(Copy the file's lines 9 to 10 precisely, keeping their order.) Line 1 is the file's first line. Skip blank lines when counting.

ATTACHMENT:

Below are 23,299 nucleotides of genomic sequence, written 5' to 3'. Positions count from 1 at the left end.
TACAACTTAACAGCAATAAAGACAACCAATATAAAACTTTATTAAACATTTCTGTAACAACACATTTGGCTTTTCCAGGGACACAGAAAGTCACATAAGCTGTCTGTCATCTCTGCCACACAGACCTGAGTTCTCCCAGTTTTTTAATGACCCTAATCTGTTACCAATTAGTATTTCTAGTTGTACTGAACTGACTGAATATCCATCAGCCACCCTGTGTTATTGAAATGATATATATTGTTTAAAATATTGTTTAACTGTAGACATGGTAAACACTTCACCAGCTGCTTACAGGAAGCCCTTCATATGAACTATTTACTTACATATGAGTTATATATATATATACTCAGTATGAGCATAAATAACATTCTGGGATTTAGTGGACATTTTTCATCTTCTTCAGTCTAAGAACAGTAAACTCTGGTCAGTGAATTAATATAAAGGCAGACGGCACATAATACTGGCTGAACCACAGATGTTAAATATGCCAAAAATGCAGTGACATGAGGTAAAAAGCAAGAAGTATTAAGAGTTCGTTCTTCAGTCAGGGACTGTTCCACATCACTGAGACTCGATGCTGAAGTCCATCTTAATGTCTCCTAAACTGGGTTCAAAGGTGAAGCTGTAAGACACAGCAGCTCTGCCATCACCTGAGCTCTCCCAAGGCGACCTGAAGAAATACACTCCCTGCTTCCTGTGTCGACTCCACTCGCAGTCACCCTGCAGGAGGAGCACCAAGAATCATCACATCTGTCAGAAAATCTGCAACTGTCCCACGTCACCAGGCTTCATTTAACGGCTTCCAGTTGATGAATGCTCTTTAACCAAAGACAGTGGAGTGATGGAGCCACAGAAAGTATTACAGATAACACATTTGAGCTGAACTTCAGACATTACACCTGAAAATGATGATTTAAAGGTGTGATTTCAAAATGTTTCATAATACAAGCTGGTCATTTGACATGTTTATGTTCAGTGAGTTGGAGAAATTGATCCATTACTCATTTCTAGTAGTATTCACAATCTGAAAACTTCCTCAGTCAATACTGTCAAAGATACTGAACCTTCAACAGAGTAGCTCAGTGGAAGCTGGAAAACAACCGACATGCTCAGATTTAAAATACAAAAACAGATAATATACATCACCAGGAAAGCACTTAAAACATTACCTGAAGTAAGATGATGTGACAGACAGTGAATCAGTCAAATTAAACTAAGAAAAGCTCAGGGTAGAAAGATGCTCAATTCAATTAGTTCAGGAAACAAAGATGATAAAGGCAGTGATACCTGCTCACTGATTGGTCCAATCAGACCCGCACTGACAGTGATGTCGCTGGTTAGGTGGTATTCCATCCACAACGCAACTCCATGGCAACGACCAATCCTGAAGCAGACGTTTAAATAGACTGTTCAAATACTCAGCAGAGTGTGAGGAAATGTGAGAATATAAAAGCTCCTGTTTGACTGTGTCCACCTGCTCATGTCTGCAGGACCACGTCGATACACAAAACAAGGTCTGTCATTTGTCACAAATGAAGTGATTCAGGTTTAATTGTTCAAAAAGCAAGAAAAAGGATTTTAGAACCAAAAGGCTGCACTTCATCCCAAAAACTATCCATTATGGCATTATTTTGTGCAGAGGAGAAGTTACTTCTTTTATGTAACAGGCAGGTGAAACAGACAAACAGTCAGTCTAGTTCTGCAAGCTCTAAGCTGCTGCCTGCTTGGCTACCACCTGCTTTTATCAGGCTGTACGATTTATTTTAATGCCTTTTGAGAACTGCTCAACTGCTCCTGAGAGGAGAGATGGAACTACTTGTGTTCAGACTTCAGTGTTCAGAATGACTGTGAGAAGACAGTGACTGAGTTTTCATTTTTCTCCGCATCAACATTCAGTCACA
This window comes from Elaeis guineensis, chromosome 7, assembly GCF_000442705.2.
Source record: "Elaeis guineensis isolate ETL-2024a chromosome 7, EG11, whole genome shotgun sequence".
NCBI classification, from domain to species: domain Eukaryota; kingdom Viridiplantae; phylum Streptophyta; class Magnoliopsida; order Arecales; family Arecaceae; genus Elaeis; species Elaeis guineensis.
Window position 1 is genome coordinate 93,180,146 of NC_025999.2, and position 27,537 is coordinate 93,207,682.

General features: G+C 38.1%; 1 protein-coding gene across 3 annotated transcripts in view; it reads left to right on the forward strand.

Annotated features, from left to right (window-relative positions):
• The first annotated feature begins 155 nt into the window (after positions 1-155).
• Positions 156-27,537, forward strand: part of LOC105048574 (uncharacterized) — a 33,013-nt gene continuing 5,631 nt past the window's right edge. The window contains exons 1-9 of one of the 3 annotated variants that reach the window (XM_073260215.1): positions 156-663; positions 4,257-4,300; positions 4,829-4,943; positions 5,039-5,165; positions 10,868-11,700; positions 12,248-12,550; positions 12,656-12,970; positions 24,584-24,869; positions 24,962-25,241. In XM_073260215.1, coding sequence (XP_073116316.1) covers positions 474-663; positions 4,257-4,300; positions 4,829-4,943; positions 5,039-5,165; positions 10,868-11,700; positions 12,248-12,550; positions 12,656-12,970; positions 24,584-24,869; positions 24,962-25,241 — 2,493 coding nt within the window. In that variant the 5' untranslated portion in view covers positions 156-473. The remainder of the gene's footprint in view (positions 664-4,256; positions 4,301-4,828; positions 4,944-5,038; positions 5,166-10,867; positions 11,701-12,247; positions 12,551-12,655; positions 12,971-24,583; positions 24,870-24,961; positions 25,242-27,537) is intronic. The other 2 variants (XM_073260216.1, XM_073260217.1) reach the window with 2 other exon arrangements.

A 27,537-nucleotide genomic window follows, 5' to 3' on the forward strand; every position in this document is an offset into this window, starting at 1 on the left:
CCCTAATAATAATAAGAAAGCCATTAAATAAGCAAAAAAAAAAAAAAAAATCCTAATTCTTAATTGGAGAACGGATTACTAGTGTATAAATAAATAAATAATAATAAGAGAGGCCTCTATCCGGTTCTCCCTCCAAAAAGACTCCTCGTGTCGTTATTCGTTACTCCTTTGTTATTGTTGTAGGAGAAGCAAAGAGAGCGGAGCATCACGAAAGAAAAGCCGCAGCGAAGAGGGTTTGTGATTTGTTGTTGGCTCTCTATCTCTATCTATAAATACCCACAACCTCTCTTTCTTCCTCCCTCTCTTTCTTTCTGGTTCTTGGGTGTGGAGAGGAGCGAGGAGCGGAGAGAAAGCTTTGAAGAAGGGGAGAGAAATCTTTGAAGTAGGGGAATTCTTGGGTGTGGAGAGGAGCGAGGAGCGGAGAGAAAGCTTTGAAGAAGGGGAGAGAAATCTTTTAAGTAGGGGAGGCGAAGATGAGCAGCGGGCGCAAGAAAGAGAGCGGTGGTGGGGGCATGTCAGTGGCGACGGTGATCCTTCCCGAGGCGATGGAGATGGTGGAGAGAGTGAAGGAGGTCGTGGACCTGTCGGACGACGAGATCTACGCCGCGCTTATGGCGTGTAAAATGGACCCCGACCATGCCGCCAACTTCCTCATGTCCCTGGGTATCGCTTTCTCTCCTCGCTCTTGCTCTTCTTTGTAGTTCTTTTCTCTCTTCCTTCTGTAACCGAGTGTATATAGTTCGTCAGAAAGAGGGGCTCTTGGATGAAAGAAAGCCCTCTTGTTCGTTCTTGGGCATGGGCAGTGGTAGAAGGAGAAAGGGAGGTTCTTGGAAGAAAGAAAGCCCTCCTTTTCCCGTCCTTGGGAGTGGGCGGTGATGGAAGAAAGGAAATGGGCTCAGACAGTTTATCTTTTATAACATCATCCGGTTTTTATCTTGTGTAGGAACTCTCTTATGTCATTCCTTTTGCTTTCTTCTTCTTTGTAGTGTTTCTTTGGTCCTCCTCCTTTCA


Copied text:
• The first annotated feature begins 155 nt into the window (after positions 1-155).
• Positions 156-27,537, forward strand: part of LOC105048574 (uncharacterized) — a 33,013-nt gene continuing 5,631 nt past the window's right edge. The window contains exons 1-9 of one of the 3 annotated variants that reach the window (XM_073260215.1): positions 156-663; positions 4,257-4,300; positions 4,829-4,943; positions 5,039-5,165; positions 10,868-11,700; positions 12,248-12,550; positions 12,656-12,970; positions 24,584-24,869; positions 24,962-25,241. In XM_073260215.1, coding sequence (XP_073116316.1) covers positions 474-663; positions 4,257-4,300; positions 4,829-4,943; positions 5,039-5,165; positions 10,868-11,700; positions 12,248-12,550; positions 12,656-12,970; positions 24,584-24,869; positions 24,962-25,241 — 2,493 coding nt within the window. In that variant the 5' untranslated portion in view covers positions 156-473. The remainder of the gene's footprint in view (positions 664-4,256; positions 4,301-4,828; positions 4,944-5,038; positions 5,166-10,867; positions 11,701-12,247; positions 12,551-12,655; positions 12,971-24,583; positions 24,870-24,961; positions 25,242-27,537) is intronic. The other 2 variants (XM_073260216.1, XM_073260217.1) reach the window with 2 other exon arrangements.